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For Your Consideration: The Case For And Against The Front-runner Status of ‘Life of Pi’

For Your Consideration: The Case For And Against The Front-runner Status of 'Life of Pi'

With a host officially in place, the Oscar race is most definitely off and running. Even though there’s still over three months (!) until nomination morning, there’s nothing to stop the rampant flow of buzz that comes as the puzzle pieces start coming together. And this past weekend, Oscar prognosticators were dealt a pretty significant piece in Ang Lee’s “Life of Pi.”

Opening the New York Film Festival Friday night, “Pi” quickly found a storm of raving tweets heralding it as Oscar’s new front-runner. The film is an epic 3D adaptation of Yann Martel’s Booker Prize-winning novel of the same name. Utilizing some of the best technology available, the film tells the story of a young Indian boy (Suraj Sharma, in his debut role) who survives a shipwreck and then spends 227 days on a lifeboat with none other than a Bengal tiger.

READ MORE: Despite Shaky Screenplay, ‘Life of Pi’ Is Ang Lee’s Best Spectacle Since ‘Crouching Tiger’

Going into the premiere, buzz was mixed on what was clearly a very risky project. At this point, it seems like it could all pay off in a big way on Oscar night. Or could it? A lot could happen between then and now, so let’s take on the new Oscar status of “Pi” on case by case basis:

For: It’s stolen the buzz from “Silver Linings Playbook,” “Argo” and “The Master.” Skipping out on Venice, Telluride and Toronto certainly has its benefits. By saving itself for the New York Film Festival, “Life of Pi” has taken control of the Oscar conversation that was all about the trio of films that took the more conventional path of Venice and/or Telluride and/or Toronto debuts. It’s become a more common tactic in recent years, with NYFF serving as an Oscar campaign launching pad for the likes of “The Social Network” and “Hugo.”

Against: But “The Social Network” and “Hugo” didn’t win. Both ended up largely being seen as the best picture maids of honor as “The King’s Speech” and “The Artist” went on to win the top prize. Having the dominant buzz in early October can be difficult to sustain. Just ask the folks behind “Network” and “Hugo.” And both Steven Spielberg’s “Lincoln” and Tom Hooper’s “Les Miserables” have what it takes — on paper, at least — to steal the buzz themselves when they come out in November and December, respectively. What “Life of Pi” really needs to do to hang in there is become a bonafide box office hit when it comes out at Thanksgiving.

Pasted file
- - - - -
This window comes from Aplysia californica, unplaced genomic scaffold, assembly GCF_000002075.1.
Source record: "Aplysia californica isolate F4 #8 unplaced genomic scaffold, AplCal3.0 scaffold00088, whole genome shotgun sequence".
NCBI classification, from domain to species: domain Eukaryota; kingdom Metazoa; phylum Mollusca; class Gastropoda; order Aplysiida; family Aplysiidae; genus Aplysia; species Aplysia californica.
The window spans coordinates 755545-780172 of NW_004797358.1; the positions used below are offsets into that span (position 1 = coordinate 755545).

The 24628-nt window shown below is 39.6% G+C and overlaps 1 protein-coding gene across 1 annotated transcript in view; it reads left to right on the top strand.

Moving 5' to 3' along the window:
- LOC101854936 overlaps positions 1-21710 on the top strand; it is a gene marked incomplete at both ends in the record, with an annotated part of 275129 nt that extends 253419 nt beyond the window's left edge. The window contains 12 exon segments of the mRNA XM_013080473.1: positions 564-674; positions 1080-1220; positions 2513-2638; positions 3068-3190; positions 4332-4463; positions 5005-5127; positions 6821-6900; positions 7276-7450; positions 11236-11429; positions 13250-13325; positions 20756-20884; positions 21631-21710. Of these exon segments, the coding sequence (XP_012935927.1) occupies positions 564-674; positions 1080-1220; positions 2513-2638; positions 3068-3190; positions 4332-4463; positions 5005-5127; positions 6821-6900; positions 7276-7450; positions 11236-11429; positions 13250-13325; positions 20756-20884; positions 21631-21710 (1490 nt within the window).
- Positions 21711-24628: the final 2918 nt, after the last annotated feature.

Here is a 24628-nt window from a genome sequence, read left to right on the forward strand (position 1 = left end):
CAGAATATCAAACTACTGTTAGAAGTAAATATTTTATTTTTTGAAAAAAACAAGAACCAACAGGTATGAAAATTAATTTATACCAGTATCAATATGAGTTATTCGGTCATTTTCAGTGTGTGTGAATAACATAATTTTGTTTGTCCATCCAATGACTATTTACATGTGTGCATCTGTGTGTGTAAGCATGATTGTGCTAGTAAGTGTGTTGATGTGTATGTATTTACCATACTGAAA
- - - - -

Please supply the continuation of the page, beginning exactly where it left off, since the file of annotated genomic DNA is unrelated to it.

For: It’s got Oscar written all over it. It’s epic. It’s a literary adaptation. It’s both a tear jerker and feel-good. A sort of “Slumdog Millionaire” meets “Titanic,” “Life of Pi” most definitely has going for it what Oscar has warmed to in the past.

Against: So did “Hugo.” Not to keep harping on that comparison (but they are both 3D epics from renowned directors starring children that premiered at the New York Film Festival, so frankly… it’s warranted), but “Hugo” had Oscar written all over it, too — it ended up with 11 nominations, more than any other film. And while it won five trophies, none were in major categories.

For: It’s bound to end up with a boatload of nominations. It always helped to go into Oscar with the most nominations, and “Life of Pi” could manage a double-digit count. Beyond the strong possibilities of best picture, best director and best adapted screenplay nominations (though its screenplay is definitely its weakest link), “Pi” is all but certain to rack up nominations for film editing, cinematography, visual effects, sound mixing, sound editing and maybe art direction and original score.

Against: None of them will be for acting. Only twice in the past 15 years has a best picture winner managed that feat with no Oscar nominations for acting. While “Pi” lead Suraj Sharma is something of a possibility for a best actor nod, it’s unlikely. Also, did we already note “Hugo” had the most nominations last year?

For: They owe Ang Lee.  Back in 2001, the Academy gave what was widely expected to become Ang Lee’s first best director Oscar (for “Crouching Tiger, Hidden Dragon”) to Steven Soderbergh. Then in 2006, when they finally did give him an Oscar for directing “Brokeback Mountain,” they did so in a backhanded way by snubbing the film itself in the best picture race. Time to make nice?

Against: They owe a lot of people. Even if the Oscars have snubbed Lee on two unexpected occasions, he still does have a best director Oscar. The same cannot be said of Paul Thomas Anderson, David O. Russell, Ben Affleck, all of whom, as noted, have films most definitely also in this race.

READ MORE: 2013 Oscar Predictions

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